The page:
Method overriding in C# – part 3

Let’s analyze just one more example of method overriding. In this case we have got three classes. TopClass is derived from IntermediateClass. IntermediateClass is derived from BaseClass. What if we are in the TopClass level and we want to perform some operations at the lower level and then go back, to the top level?

Well, look at the SomeJob method:

C# code

 class Program
    {
        static void Main(string[] args)
        {
            BaseClass bc = new BaseClass();
            bc.InvokeMethod();

            IntermediateClass ic = new IntermediateClass();
            ic.InvokeMethod();

            TopClass tc = new TopClass();
            tc.SomeJob();

            Console.ReadLine();
        }
    }

    public class BaseClass
    {
        public virtual void InvokeMethod()
        {
            Console.WriteLine("This is the base method");
        }
    }

    public class IntermediateClass : BaseClass
    {
        public override void InvokeMethod()
        {
            Console.WriteLine("This is the intermediate method");
        }

        public void IntermediateMethod()
        {
            // let's do another job here
            Console.WriteLine("Some job from Intermediate class level");
            InvokeMethod();
        }
    }

    public class TopClass : IntermediateClass
    {
        public override void InvokeMethod()
        {
            Console.WriteLine("This is the top method");
        }

        public void SomeJob()
        {
            // let's do some job here
            Console.WriteLine("Some job from Top class level");
            IntermediateMethod();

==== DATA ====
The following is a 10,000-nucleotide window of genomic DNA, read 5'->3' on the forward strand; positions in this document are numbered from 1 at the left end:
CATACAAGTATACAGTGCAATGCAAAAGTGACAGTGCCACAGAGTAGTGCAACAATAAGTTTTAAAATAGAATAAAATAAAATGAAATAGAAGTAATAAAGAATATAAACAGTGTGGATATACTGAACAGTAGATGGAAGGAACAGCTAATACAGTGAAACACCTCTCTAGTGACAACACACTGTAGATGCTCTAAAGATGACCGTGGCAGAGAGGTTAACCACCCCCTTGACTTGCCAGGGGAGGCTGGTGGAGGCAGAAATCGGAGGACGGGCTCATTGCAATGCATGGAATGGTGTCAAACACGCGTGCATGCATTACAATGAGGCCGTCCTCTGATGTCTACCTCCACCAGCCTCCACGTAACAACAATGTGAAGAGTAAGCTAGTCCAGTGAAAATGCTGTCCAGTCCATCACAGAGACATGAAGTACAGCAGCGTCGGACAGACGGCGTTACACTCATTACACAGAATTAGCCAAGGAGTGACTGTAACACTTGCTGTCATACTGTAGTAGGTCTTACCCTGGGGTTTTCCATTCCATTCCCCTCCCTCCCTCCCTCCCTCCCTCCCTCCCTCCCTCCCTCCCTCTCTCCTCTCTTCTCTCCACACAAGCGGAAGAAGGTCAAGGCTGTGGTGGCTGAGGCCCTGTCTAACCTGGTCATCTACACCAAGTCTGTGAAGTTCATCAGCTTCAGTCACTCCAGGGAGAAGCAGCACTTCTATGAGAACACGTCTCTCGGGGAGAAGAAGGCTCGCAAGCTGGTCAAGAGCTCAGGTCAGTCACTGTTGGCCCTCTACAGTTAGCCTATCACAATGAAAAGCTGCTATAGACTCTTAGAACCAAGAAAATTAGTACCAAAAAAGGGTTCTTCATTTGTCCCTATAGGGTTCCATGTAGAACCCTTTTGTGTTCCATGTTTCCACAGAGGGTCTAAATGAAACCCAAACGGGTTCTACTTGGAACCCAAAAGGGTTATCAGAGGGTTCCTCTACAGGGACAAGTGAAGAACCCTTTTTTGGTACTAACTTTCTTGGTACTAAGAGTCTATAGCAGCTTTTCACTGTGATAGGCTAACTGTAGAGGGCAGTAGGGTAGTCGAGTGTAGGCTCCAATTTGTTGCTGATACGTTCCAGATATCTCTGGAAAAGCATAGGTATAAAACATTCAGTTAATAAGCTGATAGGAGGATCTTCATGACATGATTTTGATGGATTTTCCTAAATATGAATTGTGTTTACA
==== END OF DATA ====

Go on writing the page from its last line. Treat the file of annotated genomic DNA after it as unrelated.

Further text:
}
    }

C# result
This is the base method
This is the intermediate method
Some job from Top class level
Some job from Intermediate class level
This is the top method

Advertisements

Method overriding in C# – part 2

As shown in the previous example a new keyword doesn’t guarantee that invoking of a method which is implemented in derived class will be possible, when reference is type of base class. To resolve this problem override keyword can be used.

C# code

class Program
    {
        static void Main(string[] args)
        {
            BaseClass bc = new DerivedClassTwo();
            bc.DisplayMessage();

            Console.ReadLine();
        }
    }

    public class BaseClass
    {
        public virtual void DisplayMessage()
        {
            Console.WriteLine("Base class message");
        }
    }

    public class DerivedClass : BaseClass
    {
        public override void DisplayMessage()
        {
            Console.WriteLine("Derived class message");
        }
    }

    public class DerivedClassTwo : DerivedClass
    {
        public override void DisplayMessage()
        {
            Console.WriteLine("Derived class two message");
        }
    }

C# result
Derived class two message

Method overriding in C# – part 1

Take a look at the example below. It doesn’t matter if we use a new keyword or not. As you can see reference bc will invoke the method of the class that matches its type (in this case BaseClass).

C# code

class Program
{
    static void Main(string[] args)
    {
        BaseClass bc = new DerivedClass();
        bc.DisplayMessage();

        Console.ReadLine();
    }
}

public class BaseClass
{
    public virtual void DisplayMessage()
    {
        Console.WriteLine("Base class message");
    }
}

public class DerivedClass : BaseClass
{
    public new void DisplayMessage()
    {
        Console.WriteLine("Derived class message");
    }
}

C# result
Base class message